Many residents of North America and the U.K. own land on which Japanese knotweed grows. The vast majority of such residents to whom I have spoken would pay good money to have someone remove Japanese knotweed from their yards once and for all. But if Japanese knotweed is such a common problem, why do I state above that hardly anybody knows about it? Well, to be more specific, hardly any of these folks know the name of the plant.

And the fact is, without properly identifying a weed, you can make fighting it more difficult for yourself. Proper weed identification can be the gateway to knowledge that has been compiled over the years regarding a particular plant. As superficial as a mere name may seem, without it, you're barring yourself from all kinds of helpful tips and warnings. That goes for all weeds, not just Japanese knotweed. To that end, I provide a photo gallery showing weed pictures to help you identify many of the most common weeds.

The picture I provide in this article will help you determine whether you have Japanese knotweed on your own property. And if Japanese knotweed has, in fact, made a home for itself in your yard, you'll want to read the rest of the article to find out how to get rid of it.

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Photo ©2010 David Beaulieu, Landscaping Guide (licensed to About, Inc.)

Stars of the Yard for April, 2014

Friday April 18, 2014

picture of glory of the snow bloom

What plants, currently, are shining most brightly in your yard? Are the blossoms of an early bloomer bringing a smile to your face as you rake, trim and otherwise perform spring cleaning jobs in your yard? One of the plants in my landscaping that I'm most proud of is my winter jasmine. Listed as a zone 6 plant (I'm in zone 5), I provided it with winter protection until it could become established. As a mature plant now, it rewards that early care annually with a profusion of yellow blooms, and all without needing coddling anymore.

Bulb plants dominate this time of year here in New England. Snowdrops, glory-of-the-snow, dwarf iris and crocus lead the charge into spring. Hyacinth, daffodil and star of Bethlehem come along a bit later.

In my own yard, the following blooming plants are the stars of April, along with those erstwhile vernal standouts, the pussy willows:

How about you? Vote in my poll and let us know what plants are shining most brightly in your own yard right now. If none of these plants best exemplify your own April standouts, choose "Other" and tell us about your nominees in the Comments section.

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Photo ©2013 David Beaulieu, Landscaping Guide (licensed to About, Inc.)

Tulips and Tulipomania

Wednesday April 16, 2014

Many of us think "Holland" when we hear talk of tulips. picture of tulipThat's not where they come from originally, though. Tulips originated mainly in central Asia. Still, the Holland connection is understandable. Perhaps no other people has ever gone as head-over-heels for tulips as have the Dutch, not even Tiny Tim fans.

The time period from the late 20th century to the early 21st century has seen an Internet bubble and a housing bubble in the U.S., but such bubbles are nothing new. In 17th-century Holland, tulip bulbs were allegedly so prized that they were traded as a sort of commodity. The frenzied trading in tulips at the height of "Tulipomania" led to a bubble. The subsequent bursting of the bubble is believed by some to have wrought considerable havoc on the Dutch economy.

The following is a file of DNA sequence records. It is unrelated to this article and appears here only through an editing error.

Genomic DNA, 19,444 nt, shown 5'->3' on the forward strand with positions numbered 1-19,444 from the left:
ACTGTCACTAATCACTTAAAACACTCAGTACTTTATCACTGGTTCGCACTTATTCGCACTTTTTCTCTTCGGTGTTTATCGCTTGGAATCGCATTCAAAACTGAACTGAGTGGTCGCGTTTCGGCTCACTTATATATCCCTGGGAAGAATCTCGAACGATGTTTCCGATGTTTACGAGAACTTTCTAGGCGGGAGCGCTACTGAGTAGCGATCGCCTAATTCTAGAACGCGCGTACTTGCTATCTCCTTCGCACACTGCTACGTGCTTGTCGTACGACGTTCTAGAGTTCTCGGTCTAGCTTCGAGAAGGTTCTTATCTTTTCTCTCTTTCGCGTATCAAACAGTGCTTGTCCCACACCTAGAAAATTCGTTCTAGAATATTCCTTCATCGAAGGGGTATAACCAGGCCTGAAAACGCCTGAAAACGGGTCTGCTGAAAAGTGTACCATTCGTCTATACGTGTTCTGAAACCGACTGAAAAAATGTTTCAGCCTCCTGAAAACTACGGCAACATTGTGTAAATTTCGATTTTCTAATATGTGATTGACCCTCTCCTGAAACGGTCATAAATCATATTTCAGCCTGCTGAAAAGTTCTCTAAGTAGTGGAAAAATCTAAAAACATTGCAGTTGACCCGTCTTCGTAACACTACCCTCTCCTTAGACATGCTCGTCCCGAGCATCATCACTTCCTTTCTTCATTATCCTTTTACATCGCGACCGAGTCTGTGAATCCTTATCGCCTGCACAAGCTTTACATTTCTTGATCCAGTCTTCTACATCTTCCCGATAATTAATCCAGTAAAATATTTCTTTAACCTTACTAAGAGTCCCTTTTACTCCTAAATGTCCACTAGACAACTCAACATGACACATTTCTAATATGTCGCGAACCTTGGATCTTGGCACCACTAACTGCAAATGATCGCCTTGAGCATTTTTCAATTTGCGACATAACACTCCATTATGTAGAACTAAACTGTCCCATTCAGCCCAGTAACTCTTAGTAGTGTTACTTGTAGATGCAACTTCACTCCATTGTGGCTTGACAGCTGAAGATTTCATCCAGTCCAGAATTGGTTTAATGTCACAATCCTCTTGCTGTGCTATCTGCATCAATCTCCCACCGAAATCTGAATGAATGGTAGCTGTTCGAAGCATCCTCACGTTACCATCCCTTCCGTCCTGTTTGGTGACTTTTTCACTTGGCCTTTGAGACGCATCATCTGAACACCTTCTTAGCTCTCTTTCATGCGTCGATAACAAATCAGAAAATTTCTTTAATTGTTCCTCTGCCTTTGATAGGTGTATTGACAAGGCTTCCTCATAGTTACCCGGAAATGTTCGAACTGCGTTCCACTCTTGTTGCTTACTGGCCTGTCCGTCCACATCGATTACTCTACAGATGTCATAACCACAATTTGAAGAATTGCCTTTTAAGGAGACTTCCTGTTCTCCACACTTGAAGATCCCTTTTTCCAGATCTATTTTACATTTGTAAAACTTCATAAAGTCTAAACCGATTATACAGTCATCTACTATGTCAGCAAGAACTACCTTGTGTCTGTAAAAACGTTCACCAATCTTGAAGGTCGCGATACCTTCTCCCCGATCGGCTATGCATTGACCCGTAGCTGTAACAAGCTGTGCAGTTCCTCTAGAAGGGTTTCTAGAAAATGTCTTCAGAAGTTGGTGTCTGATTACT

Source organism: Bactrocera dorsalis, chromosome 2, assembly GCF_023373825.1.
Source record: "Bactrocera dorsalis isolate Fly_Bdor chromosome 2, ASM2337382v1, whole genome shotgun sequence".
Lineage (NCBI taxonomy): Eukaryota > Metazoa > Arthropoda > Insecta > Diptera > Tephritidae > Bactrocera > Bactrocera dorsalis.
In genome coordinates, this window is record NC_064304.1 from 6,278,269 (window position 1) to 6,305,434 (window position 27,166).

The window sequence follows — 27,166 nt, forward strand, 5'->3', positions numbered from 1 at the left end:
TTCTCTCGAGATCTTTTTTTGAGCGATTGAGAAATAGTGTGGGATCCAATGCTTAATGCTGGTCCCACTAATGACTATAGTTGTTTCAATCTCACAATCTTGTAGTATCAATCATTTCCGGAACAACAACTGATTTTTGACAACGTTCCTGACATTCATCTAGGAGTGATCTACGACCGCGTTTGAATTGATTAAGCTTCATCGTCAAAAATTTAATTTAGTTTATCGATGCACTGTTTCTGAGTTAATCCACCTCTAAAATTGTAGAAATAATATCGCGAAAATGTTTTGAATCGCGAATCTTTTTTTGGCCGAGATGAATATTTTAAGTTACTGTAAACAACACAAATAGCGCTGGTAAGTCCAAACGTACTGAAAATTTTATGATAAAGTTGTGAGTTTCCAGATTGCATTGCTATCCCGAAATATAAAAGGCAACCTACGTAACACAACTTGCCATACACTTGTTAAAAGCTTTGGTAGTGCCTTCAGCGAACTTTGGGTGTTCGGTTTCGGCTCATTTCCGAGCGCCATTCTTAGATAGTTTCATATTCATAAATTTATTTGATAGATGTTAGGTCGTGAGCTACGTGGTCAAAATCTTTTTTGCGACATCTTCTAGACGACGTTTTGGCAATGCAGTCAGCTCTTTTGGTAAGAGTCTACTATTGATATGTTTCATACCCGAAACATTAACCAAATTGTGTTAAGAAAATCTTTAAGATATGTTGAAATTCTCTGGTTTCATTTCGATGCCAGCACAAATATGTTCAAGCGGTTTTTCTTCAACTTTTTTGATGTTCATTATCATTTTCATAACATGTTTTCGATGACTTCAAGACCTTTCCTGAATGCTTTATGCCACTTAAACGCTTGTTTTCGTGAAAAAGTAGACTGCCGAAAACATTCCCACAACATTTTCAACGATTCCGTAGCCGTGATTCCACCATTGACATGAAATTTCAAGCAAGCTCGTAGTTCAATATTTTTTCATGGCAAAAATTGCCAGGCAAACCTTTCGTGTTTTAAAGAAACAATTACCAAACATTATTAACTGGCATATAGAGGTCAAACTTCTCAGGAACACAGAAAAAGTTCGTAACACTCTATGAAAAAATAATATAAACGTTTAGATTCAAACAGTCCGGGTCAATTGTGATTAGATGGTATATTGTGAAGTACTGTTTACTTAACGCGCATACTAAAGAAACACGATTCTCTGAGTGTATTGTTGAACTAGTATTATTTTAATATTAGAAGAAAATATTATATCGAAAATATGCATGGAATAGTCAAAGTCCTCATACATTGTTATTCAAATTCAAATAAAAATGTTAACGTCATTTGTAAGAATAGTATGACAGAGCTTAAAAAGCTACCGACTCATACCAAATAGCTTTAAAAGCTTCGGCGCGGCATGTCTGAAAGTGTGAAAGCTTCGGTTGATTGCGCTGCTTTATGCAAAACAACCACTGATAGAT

We're unlikely to witness a repeat of Tulipomania, but that doesn't mean there isn't plenty to "go crazy about" regarding tulips. Tulips are many people's favorite spring flowers.

In her encyclopedic volume, Bulb, Anna Pavord says of the tulip that it is "the queen of all bulbs, producing the sexiest, the most capricious, the most various, subtle, powerful, and intriguing flowers that any gardener will ever set eyes on." Consult my flower bulbs book review for more information on this excellent read.

Though a tulip lover, myself, I won't attempt to support Pavord's bold claim. But I do provide helpful growing tips in my full article on planting tulips.

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Photo ©2010 David Beaulieu, Landscaping Guide (licensed to About, Inc.)

Shrubs to Prune in Spring

Thursday April 10, 2014

There are some shrubs that you can prune early (late winter or early spring), without worrying that you're going to cost yourself some flowers during blooming time. picture of beauty berry That's because they bloom on new wood. Today I'll be talking about a few examples.

Butterfly bush is that controversial shrub named not for what it looks like, but for what it attracts. Why controversial? Because in many regions, it's invasive. I discuss a cultivar in my article that is touted as being a non-invasive improvement. Some people hack butterfly bush right down to the ground.

Beautyberry is another with which one can be ruthless in pruning. This bush is grown for its berries, not its blooms (although, of course, you can't have the former without the latter).

Another deciduous shrub grown primarily for something other than its flowers is red twig dogwood. In this case, it's the bark color of the plant that is most valued. Since the bark is most colorful on the new shoots (which you can generate by pruning off the older branches), this is a bush that you'll want to practice rejuvenation-style pruning on regularly, as I explain in my article.